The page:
Alright, this is a built-in review of our last lesson. Jesus called their attention to some things that would happen following the destruction of the city. It's a highly figurative section, we said. The sun, the moon, the stars, the powers of heaven, etc. Some of the wording in Luke, simplify this a little. Take for instance, "upon the earth distress of nations." (v.25). "Men's hearts failing them for fear..." (v.26). That is more literally the idea. This will happen AFTER the destruction of Jerusalem. And finally, the age will culminate in Jesus' second coming in a cloud of heaven. Then, Jesus backed up and gave the parable of the fig tree to say in essence; you ask for a sign, I've given you several signs to follow. Then, Jesus said THESE THINGS would happen in their generation, i.e. in the lifetime of some of the apostles. And then Jesus pointed out that the signs he had given them were as sure as his word; which would last longer than heaven and earth.
Now, I think we're finally ready to close out Mark and Luke and get to the third question in Matthew; and Jesus' answer and discussion of that question. Let's read the rest of Luke, v.34-35-36. That takes us to the end of Jesus' speech as recorded by Luke. What I called an admonition section. Let's read, Luke 21:34 beginning. "And take heed to yourselves, lest at any time your hearts be overcharged with surfeiting, and drunkenness, and cares of this life, and so that day come upon you unawares. For as a snare shall it come on all them that dwell on the fact of the whole earth. Watch ye therefore, and pray always, that ye may be accounted worthy to escape all these things that shall come to pass, and to stand before the Son of man." O.K. as Isaid a final admonition, i.e. a caution, warning or encouragement. Don't let the "cares of this life" (v.34) trip you up. Essentially, the same wording is in the parable of the sower. It will come as a snare. Do you know what a snare is? A trap used to catch small animals. Bend over a hickory bush; tie it to one end of a carrot. Tie the other end of the carrot to the ground or the trunk of the bush. Tie a noose to the bush so the rabbit has to stick his head and neck through the noose to eat the carrot. When the rabbit eats the carrot into; guess what happens? That's a snare! Sudden destruction. The though applied both to the temple and city as well as the end of time. "Watch ye therefore, and pray always." (v.36).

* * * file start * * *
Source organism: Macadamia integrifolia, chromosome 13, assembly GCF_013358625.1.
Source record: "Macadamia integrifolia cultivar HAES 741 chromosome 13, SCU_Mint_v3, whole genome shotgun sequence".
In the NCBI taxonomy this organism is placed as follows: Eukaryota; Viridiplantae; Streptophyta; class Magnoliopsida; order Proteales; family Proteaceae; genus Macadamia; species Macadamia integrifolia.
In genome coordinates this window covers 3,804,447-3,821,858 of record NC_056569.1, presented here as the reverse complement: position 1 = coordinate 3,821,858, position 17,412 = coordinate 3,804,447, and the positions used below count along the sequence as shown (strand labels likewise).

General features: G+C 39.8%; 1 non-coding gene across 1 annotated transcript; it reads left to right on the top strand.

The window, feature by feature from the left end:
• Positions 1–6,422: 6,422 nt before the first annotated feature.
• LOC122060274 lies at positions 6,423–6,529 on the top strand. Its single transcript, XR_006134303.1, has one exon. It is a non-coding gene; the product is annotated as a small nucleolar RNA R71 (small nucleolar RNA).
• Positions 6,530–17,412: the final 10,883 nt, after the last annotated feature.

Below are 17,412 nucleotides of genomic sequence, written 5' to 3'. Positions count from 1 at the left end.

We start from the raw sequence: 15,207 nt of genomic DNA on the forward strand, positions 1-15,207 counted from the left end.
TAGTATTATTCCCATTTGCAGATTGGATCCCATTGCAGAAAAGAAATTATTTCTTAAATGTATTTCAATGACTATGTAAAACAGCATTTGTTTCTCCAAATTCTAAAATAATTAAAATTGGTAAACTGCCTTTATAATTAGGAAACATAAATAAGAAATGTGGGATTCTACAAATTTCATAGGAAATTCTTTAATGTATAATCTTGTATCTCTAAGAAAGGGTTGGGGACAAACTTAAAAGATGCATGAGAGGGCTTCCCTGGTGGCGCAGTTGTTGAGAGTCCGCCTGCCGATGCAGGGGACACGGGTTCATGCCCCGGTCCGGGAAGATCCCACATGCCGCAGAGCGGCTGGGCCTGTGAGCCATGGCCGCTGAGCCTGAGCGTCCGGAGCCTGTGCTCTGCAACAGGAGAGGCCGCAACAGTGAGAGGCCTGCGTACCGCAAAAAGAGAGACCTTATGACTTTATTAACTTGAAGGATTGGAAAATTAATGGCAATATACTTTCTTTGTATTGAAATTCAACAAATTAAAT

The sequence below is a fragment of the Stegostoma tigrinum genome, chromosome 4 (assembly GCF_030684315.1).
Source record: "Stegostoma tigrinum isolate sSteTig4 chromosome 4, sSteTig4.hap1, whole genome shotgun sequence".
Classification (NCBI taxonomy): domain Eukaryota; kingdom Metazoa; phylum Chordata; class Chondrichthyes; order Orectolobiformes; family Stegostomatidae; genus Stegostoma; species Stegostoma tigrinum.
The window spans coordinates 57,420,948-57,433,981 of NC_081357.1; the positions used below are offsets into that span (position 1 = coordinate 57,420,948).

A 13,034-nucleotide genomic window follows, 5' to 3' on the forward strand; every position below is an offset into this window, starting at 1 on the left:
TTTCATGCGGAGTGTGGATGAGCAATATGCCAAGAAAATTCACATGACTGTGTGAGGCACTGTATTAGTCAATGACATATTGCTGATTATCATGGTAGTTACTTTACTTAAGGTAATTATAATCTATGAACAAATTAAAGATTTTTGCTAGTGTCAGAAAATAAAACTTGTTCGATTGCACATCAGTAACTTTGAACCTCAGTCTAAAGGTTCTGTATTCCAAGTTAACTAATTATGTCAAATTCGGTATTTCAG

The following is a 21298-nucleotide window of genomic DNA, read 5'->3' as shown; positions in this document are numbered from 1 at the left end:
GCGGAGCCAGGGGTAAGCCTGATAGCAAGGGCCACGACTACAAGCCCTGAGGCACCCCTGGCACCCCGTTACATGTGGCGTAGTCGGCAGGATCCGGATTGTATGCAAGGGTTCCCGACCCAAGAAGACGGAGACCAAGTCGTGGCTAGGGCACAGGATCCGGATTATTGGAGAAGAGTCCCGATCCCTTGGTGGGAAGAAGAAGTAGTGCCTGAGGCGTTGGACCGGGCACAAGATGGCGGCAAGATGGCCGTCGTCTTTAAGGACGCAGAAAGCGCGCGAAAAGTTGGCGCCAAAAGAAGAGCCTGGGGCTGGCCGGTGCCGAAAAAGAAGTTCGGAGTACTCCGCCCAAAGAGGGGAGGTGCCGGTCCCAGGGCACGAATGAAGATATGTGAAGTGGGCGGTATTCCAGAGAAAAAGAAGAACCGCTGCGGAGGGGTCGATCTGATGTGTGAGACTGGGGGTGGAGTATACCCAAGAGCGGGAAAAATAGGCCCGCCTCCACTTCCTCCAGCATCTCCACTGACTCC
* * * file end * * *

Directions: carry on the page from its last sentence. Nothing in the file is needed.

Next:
Let's back up to Mark ch. 13. We'll read to the end of the chapter. Beginning in Mark 13:32. Ready? Starting with v.32, let's read. "But of that day and that hour knoweth no man, no, not the angels which are in heaven, neither the Son, but the Father. Take ye heed, watch and pray: for ye know not when the time is. For the Son of man is as a man taking a far journey, who left his house, and gave authority to his servants, and to every man his work, and commanded the porter to watch. Watch ye therefore for ye know not when the master of the house cometh, at even, or at midnight, or at the cockcrowing, or in the morning: lest coming suddenly he find you sleeping. And what I say unto you I say unto all, Watch."
O.K., two or three points and we'll move to Matthew. Did you notice in v. 32, Jesus said he did not know when the end of time would come? Jesus NOR the angels know! Only the Father in heaven knows when the final hour will be. V.33 is a short parable. This is an abbreviated form of the parable of the talents that we'll cover in Matthew's account. So, we'll discuss it there. The rest of Mark is devoted to "Watch and pray." So, let's go to Matthew.